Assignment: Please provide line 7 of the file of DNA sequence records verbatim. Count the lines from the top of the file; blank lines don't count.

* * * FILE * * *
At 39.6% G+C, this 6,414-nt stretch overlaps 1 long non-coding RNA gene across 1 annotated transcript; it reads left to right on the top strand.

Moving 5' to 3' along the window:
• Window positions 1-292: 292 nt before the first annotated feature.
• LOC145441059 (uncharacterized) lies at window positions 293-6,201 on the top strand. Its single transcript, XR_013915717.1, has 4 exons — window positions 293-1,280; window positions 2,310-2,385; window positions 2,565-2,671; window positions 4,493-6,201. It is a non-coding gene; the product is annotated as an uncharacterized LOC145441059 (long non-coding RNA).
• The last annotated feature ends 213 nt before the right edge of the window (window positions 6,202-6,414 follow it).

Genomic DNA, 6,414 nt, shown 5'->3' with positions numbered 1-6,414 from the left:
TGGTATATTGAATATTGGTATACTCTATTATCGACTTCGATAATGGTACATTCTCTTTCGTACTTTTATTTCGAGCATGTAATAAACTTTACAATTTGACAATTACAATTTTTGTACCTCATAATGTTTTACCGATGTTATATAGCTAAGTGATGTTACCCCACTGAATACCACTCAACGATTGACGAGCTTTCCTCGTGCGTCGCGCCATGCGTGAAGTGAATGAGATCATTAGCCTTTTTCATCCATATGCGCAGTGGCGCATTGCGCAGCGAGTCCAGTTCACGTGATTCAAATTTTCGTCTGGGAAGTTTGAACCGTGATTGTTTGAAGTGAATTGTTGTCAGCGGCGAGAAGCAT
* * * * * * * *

TGGTATATTGAATATTGGTATACTCTATTATCGACTTCGATAATGGTACATTCTCTTTCGTACTTTTATTTCGAGCATGTAATAAACTTTACAATTTGACAATTACAATTTTTGTACCTCATAATGTTTTACCGATGTTATATAGCTAAGTGATGTTACCCCACTGAATACCACTCAACGATTGACGAGCTTTCCTCGTGCGTCGCGCCATGCGTGAAGTGAATGAGATCATTAGCCTTTTTCATCCATATGCGCAGTGGCGCATTGCGCAGCGAGTCCAGTTCACGTGATTCAAATTTTCGTCTGGGAAGTTTGAACCGTGATTGTTTGAAGTGAATTGTTGTCAGCGGCGAGAAGCAT